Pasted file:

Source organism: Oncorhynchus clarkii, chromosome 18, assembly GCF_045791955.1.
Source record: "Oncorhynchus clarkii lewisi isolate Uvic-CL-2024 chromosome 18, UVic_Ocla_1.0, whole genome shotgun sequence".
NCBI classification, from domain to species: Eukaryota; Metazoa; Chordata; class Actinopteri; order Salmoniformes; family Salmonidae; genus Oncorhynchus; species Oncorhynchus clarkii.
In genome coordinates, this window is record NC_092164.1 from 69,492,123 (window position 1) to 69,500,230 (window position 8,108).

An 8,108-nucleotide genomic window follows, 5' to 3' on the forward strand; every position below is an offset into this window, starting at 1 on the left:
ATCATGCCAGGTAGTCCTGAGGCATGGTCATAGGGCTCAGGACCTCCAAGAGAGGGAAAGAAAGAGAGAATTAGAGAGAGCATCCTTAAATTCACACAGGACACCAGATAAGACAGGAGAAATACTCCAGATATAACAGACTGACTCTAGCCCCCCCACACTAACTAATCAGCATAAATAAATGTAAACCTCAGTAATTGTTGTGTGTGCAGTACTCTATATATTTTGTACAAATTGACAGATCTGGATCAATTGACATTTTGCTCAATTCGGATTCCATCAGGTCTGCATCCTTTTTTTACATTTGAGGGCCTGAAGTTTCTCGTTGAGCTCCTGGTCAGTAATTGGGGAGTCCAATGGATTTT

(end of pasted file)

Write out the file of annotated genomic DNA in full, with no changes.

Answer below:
Source organism: Oncorhynchus clarkii, chromosome 18, assembly GCF_045791955.1.
Source record: "Oncorhynchus clarkii lewisi isolate Uvic-CL-2024 chromosome 18, UVic_Ocla_1.0, whole genome shotgun sequence".
NCBI classification, from domain to species: Eukaryota; Metazoa; Chordata; class Actinopteri; order Salmoniformes; family Salmonidae; genus Oncorhynchus; species Oncorhynchus clarkii.
In genome coordinates, this window is record NC_092164.1 from 69,492,123 (window position 1) to 69,500,230 (window position 8,108).

An 8,108-nucleotide genomic window follows, 5' to 3' on the forward strand; every position below is an offset into this window, starting at 1 on the left:
ATCATGCCAGGTAGTCCTGAGGCATGGTCATAGGGCTCAGGACCTCCAAGAGAGGGAAAGAAAGAGAGAATTAGAGAGAGCATCCTTAAATTCACACAGGACACCAGATAAGACAGGAGAAATACTCCAGATATAACAGACTGACTCTAGCCCCCCCACACTAACTAATCAGCATAAATAAATGTAAACCTCAGTAATTGTTGTGTGTGCAGTACTCTATATATTTTGTACAAATTGACAGATCTGGATCAATTGACATTTTGCTCAATTCGGATTCCATCAGGTCTGCATCCTTTTTTTACATTTGAGGGCCTGAAGTTTCTCGTTGAGCTCCTGGTCAGTAATTGGGGAGTCCAATGGATTTT